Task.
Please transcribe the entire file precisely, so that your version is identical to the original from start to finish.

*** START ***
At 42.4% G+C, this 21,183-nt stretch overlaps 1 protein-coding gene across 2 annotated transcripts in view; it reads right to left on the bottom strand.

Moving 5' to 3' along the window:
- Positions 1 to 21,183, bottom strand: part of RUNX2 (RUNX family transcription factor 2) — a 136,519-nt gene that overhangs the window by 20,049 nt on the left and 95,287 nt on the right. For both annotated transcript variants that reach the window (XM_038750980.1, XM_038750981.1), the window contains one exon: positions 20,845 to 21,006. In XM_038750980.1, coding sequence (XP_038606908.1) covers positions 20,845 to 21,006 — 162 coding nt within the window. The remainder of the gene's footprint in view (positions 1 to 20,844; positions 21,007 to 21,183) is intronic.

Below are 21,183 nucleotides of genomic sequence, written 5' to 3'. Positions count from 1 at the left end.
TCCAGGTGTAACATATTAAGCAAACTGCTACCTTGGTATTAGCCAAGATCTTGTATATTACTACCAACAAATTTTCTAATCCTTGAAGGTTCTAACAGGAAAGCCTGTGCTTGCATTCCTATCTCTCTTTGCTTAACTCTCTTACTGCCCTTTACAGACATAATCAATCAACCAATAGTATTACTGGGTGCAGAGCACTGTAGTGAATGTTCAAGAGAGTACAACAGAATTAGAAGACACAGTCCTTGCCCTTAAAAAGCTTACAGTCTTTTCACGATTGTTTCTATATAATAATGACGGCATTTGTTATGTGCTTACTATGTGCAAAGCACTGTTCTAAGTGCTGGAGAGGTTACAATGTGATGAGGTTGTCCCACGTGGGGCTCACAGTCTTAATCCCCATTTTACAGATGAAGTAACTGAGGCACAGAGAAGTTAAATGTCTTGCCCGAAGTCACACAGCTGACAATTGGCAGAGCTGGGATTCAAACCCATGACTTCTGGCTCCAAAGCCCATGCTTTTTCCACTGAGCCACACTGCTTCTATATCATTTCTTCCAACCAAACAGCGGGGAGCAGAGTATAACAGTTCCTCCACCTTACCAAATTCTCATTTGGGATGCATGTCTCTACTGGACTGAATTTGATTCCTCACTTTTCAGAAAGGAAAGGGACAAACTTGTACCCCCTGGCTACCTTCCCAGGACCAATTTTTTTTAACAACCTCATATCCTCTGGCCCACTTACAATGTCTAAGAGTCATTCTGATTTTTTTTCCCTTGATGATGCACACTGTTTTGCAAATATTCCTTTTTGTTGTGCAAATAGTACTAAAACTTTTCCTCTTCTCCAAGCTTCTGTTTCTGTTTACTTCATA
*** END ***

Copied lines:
At 42.4% G+C, this 21,183-nt stretch overlaps 1 protein-coding gene across 2 annotated transcripts in view; it reads right to left on the bottom strand.

Moving 5' to 3' along the window:
- Positions 1 to 21,183, bottom strand: part of RUNX2 (RUNX family transcription factor 2) — a 136,519-nt gene that overhangs the window by 20,049 nt on the left and 95,287 nt on the right. For both annotated transcript variants that reach the window (XM_038750980.1, XM_038750981.1), the window contains one exon: positions 20,845 to 21,006. In XM_038750980.1, coding sequence (XP_038606908.1) covers positions 20,845 to 21,006 — 162 coding nt within the window. The remainder of the gene's footprint in view (positions 1 to 20,844; positions 21,007 to 21,183) is intronic.

Below are 21,183 nucleotides of genomic sequence, written 5' to 3'. Positions count from 1 at the left end.
TCCAGGTGTAACATATTAAGCAAACTGCTACCTTGGTATTAGCCAAGATCTTGTATATTACTACCAACAAATTTTCTAATCCTTGAAGGTTCTAACAGGAAAGCCTGTGCTTGCATTCCTATCTCTCTTTGCTTAACTCTCTTACTGCCCTTTACAGACATAATCAATCAACCAATAGTATTACTGGGTGCAGAGCACTGTAGTGAATGTTCAAGAGAGTACAACAGAATTAGAAGACACAGTCCTTGCCCTTAAAAAGCTTACAGTCTTTTCACGATTGTTTCTATATAATAATGACGGCATTTGTTATGTGCTTACTATGTGCAAAGCACTGTTCTAAGTGCTGGAGAGGTTACAATGTGATGAGGTTGTCCCACGTGGGGCTCACAGTCTTAATCCCCATTTTACAGATGAAGTAACTGAGGCACAGAGAAGTTAAATGTCTTGCCCGAAGTCACACAGCTGACAATTGGCAGAGCTGGGATTCAAACCCATGACTTCTGGCTCCAAAGCCCATGCTTTTTCCACTGAGCCACACTGCTTCTATATCATTTCTTCCAACCAAACAGCGGGGAGCAGAGTATAACAGTTCCTCCACCTTACCAAATTCTCATTTGGGATGCATGTCTCTACTGGACTGAATTTGATTCCTCACTTTTCAGAAAGGAAAGGGACAAACTTGTACCCCCTGGCTACCTTCCCAGGACCAATTTTTTTTAACAACCTCATATCCTCTGGCCCACTTACAATGTCTAAGAGTCATTCTGATTTTTTTTCCCTTGATGATGCACACTGTTTTGCAAATATTCCTTTTTGTTGTGCAAATAGTACTAAAACTTTTCCTCTTCTCCAAGCTTCTGTTTCTGTTTACTTCATA